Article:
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Nutrition: Banana Management Tips

Dick Moss, Editor

Bananas are one of the best weapons in a busy student's nutrition arsenal.

Nutrition: Banana Management Tips
They're excellent post-exercise recovery foods because their high potassium concentration (450 mg) aid in the replenishment of the potassium lost in sweat (85-105 mg of potassium in every pound of sweat loss). They're low in fat, high in fi bre, and a medium-size banana contains only about 100 calories.

And best of all, they're convenient: bananas can be quickly “scarfed down,” since they require little chewing. And they even come individually wrapped in a yellow, biodegradable carrying case.

Banana Eating Tips

• Preventing over-ripe bananas
One problem with bananas is that they quickly become over-ripe. You can overcome this problem by storing them in the refrigerator. The cold will turn the outer peel brown but this is just cosmetic— the fruit underneath is unaffected and will stay fresh for a longer period of time.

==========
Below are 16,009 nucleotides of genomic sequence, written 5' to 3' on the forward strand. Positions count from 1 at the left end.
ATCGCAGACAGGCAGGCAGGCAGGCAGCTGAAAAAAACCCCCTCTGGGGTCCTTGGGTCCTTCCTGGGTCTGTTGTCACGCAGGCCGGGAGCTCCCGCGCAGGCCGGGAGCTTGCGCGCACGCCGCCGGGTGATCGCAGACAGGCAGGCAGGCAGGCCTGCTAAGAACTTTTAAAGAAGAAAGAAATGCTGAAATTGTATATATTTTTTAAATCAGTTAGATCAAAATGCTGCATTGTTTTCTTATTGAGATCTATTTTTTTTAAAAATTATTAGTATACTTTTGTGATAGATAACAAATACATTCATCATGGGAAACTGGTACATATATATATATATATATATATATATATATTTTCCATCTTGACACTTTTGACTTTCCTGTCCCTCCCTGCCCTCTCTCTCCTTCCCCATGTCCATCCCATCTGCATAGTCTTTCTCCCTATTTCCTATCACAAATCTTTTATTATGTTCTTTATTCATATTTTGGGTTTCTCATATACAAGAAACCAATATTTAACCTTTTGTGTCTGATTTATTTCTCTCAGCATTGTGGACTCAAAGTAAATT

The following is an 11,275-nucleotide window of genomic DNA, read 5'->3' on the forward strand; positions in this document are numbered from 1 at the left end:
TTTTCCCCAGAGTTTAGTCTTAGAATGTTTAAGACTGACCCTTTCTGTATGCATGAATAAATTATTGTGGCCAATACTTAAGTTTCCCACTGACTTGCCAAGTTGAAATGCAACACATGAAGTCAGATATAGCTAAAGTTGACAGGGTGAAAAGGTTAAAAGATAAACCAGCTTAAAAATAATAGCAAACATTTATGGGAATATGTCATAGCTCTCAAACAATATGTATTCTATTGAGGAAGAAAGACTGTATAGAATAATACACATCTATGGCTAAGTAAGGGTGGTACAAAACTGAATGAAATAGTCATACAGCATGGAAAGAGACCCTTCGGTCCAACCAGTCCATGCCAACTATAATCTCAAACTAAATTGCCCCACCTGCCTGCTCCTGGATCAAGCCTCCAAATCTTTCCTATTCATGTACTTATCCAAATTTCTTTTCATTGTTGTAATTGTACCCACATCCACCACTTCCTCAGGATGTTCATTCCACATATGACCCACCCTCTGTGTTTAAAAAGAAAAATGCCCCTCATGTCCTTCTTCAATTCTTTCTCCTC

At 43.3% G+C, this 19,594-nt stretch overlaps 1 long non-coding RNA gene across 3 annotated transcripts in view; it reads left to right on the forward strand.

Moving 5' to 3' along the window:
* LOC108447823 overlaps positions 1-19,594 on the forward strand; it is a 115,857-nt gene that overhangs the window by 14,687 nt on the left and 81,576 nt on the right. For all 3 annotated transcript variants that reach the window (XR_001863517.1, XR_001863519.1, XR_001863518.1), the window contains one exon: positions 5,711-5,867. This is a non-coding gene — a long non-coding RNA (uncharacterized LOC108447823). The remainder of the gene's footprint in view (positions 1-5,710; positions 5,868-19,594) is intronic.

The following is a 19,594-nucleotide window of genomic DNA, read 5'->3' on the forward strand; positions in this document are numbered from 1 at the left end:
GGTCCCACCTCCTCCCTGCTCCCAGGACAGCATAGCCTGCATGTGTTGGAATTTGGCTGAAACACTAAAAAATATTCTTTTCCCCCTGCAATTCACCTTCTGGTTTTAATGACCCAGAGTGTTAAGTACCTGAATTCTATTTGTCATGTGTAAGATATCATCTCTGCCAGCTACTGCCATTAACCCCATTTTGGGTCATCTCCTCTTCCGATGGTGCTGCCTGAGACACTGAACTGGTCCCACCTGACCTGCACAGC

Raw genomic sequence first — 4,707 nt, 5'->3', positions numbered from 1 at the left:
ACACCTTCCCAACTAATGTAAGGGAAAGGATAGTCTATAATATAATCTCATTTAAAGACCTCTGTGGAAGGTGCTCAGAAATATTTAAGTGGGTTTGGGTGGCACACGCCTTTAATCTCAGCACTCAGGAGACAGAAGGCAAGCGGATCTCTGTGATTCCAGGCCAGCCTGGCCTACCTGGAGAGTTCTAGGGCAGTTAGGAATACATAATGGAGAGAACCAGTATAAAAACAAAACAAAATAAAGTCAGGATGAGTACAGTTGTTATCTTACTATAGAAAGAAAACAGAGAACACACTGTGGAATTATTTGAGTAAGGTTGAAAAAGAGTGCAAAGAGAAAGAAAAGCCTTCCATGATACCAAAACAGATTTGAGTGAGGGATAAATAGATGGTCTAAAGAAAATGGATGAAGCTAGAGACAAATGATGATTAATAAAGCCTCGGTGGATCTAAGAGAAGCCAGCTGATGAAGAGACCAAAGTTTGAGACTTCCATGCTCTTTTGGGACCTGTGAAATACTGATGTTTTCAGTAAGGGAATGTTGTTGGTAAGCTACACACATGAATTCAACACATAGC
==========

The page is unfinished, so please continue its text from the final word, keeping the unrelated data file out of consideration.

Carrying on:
• Instant banana candy
Make bananas into candy-like snacks by peeling them, chopping them up and storing in the fridge or freezer. They taste like ice cream and are much healthier. And having them already pre-cut into bitesized chunks will make them so convenient, they'll be eaten more often.

• Banana nutrition snack
A well-balanced snack containing all four food groups is a banana spread with some peanut butter, several stonedwheat crackers and a glass of low-fat milk.

Reference: Nancy Clark (M.S., R.D.), Nancy Clark's Sports Nutrition Guidebook, Champaign: Leisure Press, 1990.

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